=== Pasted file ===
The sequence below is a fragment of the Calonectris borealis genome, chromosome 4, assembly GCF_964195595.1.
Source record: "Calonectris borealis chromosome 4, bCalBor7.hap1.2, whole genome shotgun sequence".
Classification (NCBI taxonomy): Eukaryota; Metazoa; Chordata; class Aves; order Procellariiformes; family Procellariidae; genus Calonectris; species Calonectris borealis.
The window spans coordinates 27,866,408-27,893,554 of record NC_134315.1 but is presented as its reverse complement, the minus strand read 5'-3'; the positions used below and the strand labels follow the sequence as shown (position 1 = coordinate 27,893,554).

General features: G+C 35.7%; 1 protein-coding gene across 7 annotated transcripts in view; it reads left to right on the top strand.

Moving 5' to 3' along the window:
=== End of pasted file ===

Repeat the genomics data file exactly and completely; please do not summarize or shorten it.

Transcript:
The sequence below is a fragment of the Calonectris borealis genome, chromosome 4, assembly GCF_964195595.1.
Source record: "Calonectris borealis chromosome 4, bCalBor7.hap1.2, whole genome shotgun sequence".
Classification (NCBI taxonomy): Eukaryota; Metazoa; Chordata; class Aves; order Procellariiformes; family Procellariidae; genus Calonectris; species Calonectris borealis.
The window spans coordinates 27,866,408-27,893,554 of record NC_134315.1 but is presented as its reverse complement, the minus strand read 5'-3'; the positions used below and the strand labels follow the sequence as shown (position 1 = coordinate 27,893,554).

General features: G+C 35.7%; 1 protein-coding gene across 7 annotated transcripts in view; it reads left to right on the top strand.

Moving 5' to 3' along the window: